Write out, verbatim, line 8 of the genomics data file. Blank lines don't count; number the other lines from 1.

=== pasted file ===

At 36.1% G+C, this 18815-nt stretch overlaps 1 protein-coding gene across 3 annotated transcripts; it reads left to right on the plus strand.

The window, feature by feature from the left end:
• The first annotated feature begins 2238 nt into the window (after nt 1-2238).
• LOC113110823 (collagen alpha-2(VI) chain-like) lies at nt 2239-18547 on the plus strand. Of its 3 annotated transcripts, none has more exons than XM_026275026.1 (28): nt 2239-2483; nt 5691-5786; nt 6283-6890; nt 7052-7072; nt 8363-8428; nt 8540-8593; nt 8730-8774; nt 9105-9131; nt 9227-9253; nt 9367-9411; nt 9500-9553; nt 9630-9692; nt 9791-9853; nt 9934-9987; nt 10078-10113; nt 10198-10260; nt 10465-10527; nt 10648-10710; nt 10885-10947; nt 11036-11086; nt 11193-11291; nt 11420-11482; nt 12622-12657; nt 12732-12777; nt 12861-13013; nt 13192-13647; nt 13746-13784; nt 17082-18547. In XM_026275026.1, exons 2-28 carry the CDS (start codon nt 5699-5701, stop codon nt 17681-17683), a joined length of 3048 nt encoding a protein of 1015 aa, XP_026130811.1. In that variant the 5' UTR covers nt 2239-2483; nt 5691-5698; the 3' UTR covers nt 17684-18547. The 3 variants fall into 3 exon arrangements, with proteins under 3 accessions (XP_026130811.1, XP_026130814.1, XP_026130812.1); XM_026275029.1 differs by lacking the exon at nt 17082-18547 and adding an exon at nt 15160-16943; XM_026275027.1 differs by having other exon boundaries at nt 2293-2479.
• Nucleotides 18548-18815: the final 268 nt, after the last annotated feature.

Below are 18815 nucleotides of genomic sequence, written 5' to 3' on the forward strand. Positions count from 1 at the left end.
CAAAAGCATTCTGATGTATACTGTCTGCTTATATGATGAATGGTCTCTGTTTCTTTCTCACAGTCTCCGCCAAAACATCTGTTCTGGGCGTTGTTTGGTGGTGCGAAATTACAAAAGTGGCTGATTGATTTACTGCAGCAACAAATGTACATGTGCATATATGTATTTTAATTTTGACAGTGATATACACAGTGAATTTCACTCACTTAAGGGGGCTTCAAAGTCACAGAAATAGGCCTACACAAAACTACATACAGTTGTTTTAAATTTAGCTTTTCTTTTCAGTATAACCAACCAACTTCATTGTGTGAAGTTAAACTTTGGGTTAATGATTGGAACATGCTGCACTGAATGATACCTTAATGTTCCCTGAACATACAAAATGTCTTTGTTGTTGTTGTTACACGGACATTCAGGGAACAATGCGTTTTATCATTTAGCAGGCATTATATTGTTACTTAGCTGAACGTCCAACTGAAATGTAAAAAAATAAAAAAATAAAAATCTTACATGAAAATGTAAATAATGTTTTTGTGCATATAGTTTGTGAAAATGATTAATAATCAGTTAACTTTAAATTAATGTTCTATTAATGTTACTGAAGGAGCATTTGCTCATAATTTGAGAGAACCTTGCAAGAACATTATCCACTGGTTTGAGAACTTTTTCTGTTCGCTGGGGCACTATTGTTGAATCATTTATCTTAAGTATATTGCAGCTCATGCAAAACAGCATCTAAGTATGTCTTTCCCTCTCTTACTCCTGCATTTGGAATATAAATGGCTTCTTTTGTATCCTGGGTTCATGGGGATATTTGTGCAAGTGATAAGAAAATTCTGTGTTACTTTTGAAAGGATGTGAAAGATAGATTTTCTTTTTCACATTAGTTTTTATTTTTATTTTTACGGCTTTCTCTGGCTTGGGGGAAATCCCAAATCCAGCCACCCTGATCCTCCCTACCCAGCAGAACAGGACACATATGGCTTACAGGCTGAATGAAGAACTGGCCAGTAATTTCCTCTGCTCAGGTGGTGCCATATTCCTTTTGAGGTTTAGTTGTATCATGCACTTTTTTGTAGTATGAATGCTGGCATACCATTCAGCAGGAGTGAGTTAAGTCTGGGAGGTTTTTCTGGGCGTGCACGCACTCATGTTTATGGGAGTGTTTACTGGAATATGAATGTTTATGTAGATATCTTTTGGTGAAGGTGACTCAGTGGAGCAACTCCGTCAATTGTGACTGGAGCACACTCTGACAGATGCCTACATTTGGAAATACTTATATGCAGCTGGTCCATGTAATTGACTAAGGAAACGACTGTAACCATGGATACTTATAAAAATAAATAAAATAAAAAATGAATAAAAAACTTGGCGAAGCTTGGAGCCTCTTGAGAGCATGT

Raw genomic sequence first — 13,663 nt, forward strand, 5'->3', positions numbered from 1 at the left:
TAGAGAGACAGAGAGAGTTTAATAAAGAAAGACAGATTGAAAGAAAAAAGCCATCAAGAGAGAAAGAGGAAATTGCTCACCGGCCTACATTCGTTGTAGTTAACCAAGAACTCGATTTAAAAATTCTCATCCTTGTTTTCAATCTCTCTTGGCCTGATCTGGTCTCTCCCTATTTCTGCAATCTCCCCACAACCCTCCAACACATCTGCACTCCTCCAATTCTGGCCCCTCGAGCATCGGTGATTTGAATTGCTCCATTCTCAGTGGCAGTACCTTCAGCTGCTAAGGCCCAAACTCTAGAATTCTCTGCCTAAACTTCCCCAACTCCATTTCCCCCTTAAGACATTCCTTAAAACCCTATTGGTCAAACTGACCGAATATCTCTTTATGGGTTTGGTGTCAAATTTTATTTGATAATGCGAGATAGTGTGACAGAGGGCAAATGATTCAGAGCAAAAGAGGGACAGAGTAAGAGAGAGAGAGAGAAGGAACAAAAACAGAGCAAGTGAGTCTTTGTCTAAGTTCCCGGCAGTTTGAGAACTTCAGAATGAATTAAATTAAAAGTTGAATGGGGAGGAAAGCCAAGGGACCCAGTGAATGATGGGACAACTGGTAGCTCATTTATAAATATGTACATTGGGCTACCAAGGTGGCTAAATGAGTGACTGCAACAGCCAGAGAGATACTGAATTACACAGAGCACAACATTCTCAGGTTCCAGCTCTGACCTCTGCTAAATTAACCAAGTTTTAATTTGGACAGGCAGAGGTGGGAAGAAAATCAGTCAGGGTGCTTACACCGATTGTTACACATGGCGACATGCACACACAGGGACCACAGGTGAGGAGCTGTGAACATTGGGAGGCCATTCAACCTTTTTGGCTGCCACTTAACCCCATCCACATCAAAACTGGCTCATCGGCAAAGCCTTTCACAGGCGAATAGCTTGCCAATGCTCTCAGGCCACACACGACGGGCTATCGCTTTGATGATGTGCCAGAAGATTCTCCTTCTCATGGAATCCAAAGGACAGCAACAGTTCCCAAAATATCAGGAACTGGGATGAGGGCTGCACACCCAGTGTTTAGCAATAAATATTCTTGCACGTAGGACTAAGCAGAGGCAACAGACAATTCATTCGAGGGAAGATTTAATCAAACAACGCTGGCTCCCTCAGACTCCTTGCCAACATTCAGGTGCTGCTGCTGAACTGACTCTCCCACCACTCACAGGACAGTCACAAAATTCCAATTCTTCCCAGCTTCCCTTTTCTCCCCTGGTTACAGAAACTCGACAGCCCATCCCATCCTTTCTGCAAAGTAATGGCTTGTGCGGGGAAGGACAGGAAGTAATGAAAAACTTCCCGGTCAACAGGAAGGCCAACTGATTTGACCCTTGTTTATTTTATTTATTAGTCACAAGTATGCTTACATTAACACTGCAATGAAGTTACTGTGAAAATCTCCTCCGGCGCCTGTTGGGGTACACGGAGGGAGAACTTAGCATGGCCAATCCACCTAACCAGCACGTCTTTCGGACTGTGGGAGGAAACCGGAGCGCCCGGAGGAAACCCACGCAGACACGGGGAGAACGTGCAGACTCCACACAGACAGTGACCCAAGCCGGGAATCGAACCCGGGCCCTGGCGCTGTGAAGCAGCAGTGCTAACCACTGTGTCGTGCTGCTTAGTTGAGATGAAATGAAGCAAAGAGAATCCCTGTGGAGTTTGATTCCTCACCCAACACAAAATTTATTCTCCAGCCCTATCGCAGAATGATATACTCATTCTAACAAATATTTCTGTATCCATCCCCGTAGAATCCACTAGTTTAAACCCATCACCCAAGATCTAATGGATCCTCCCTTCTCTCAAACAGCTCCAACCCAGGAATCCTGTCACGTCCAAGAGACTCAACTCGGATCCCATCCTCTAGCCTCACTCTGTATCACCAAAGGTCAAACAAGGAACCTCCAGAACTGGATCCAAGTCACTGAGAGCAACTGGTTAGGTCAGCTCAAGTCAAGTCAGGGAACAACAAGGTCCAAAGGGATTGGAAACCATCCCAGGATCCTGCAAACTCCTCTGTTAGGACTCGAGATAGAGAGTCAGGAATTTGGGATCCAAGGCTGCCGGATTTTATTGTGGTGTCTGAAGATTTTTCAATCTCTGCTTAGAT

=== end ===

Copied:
Raw genomic sequence first — 13,663 nt, forward strand, 5'->3', positions numbered from 1 at the left: